In the commotion, the bard’s hood had fallen back. Long red hair, the same color as the king’s flowed down her shoulders. She looked at the king with flashing blue eyes. The king stepped back; they were the same eyes that looked at him when the old king’s men had rode onto his land and taken everything from him, the same eyes of the wife who’d spirited their daughter away, before the old king had found her and used her.

“Forgive me for being away so long, Father,” said the bard. She pulled her cloak off entirely, and stood before them all in the clothes of wanderer, boots and trousers and vest of leather, more confident and beautiful than any other in the hall. “Now that you have heard my song, am I worthy to remain in your hall?”

Flash Fiction: The Knotted Tree

Courtesy Flickr

Having missed the posting of the Super Ultra Mega Game of Aspects like a champ, I fired up the Brainstormer app to get this week’s story going. The wheels gave me: Sacrifice for love, imperialist, forest animals. I may do the aforementioned Game of Aspects Thursday instead! We shall see.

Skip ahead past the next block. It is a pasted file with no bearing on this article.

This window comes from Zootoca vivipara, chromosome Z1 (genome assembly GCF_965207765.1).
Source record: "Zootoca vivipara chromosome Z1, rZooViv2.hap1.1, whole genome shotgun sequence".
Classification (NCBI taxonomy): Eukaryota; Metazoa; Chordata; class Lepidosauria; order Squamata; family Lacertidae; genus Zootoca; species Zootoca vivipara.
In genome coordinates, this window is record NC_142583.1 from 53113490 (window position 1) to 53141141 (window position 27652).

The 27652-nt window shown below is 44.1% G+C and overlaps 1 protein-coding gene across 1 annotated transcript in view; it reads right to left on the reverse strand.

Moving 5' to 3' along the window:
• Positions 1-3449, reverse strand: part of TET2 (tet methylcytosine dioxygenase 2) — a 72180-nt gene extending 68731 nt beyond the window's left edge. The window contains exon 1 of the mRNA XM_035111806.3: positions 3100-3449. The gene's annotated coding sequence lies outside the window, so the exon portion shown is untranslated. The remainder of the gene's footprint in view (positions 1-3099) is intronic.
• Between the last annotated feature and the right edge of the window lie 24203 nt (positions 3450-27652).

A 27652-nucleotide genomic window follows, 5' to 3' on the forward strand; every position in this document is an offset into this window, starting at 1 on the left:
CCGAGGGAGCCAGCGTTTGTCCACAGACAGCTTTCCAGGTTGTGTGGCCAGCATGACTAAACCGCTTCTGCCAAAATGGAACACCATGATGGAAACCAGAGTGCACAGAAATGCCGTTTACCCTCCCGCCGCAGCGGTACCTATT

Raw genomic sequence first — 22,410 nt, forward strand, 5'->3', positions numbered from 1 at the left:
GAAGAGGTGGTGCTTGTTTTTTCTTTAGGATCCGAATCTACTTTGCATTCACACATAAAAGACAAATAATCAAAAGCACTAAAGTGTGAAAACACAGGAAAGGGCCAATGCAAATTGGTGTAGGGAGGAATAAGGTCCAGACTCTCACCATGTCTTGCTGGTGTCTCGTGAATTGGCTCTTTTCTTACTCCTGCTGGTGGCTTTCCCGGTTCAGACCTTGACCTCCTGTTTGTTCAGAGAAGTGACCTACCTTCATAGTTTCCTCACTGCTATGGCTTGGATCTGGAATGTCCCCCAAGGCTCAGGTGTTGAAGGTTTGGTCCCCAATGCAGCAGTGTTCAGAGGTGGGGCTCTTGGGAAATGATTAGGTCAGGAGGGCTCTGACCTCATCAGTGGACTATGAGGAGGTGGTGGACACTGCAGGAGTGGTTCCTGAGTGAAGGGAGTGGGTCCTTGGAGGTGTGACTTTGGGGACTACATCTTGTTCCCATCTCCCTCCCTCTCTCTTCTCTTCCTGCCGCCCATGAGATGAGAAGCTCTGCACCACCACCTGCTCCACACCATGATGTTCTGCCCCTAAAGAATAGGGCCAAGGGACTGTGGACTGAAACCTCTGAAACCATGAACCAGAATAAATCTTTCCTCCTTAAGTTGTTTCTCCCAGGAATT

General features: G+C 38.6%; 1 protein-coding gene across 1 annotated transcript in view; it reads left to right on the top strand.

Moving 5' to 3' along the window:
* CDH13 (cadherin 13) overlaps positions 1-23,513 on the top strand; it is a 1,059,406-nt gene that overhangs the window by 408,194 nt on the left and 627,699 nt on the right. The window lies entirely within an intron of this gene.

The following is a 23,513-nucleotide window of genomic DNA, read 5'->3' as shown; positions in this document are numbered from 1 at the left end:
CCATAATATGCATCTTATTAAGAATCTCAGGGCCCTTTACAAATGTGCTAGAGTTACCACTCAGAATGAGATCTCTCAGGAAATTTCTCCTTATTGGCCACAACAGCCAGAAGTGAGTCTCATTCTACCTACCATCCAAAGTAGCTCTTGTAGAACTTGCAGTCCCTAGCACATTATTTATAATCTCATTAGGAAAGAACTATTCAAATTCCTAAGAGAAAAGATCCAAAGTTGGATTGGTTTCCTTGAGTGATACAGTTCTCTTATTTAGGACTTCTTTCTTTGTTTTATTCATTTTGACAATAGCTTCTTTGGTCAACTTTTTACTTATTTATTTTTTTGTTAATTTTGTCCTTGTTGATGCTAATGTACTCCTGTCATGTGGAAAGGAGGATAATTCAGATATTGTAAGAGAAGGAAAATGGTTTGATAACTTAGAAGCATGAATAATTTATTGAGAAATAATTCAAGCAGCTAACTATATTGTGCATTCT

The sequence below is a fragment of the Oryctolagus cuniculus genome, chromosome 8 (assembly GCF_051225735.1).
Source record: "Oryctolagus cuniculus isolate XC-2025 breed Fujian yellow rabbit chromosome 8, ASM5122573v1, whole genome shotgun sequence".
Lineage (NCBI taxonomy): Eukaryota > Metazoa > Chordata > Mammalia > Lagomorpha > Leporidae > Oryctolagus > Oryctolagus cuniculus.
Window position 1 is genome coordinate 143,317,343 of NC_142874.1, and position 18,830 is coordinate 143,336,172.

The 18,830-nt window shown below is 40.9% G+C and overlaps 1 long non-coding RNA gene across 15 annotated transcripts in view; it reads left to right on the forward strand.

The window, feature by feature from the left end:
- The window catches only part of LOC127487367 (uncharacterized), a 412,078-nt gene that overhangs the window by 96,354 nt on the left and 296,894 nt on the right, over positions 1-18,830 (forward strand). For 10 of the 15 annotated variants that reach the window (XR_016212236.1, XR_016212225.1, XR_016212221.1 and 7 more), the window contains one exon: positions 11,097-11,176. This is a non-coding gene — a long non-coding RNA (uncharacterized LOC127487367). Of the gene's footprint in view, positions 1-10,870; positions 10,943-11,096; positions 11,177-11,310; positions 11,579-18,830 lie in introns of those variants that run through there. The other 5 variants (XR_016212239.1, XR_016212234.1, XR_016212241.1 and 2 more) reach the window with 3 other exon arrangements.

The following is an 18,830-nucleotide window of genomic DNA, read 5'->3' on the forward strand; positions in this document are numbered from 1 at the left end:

Engelmore considered himself no more or less heroic than any other squirrel in the wood.

He was an excellent climber, a fair hand at foraging, and loyal above all. Yet small and stealthy as he was, he had never passed the border of the wood marked by the Knotty Tree, which marked the end of King Stag’s territory and the beginning of that conquered by the expansionist Wild Cat clans. Not until that day.

He moved from branch to branch with practiced ease, swinging out from the Knotty Tree to the next one over. Already he could smell the change in the air. As he clambored down the tree into the undergrowth, decay and neglect crept into his small nostrils, threatening to strangle the memory of brighter, better smells not far behind his bushy tail. His paw twitched, too eager by half to unsheathe the sword he’d stol… er, borrowed from one of the hedgehogs who’d fallen asleep guarding one of the food stores the wood kept on behalf of King Stag for the winter. Engelmore was certain the hedgehog’s name was Serverus, and he made a mental note to treat his ‘victim’ to an extra drink of ale when he returned.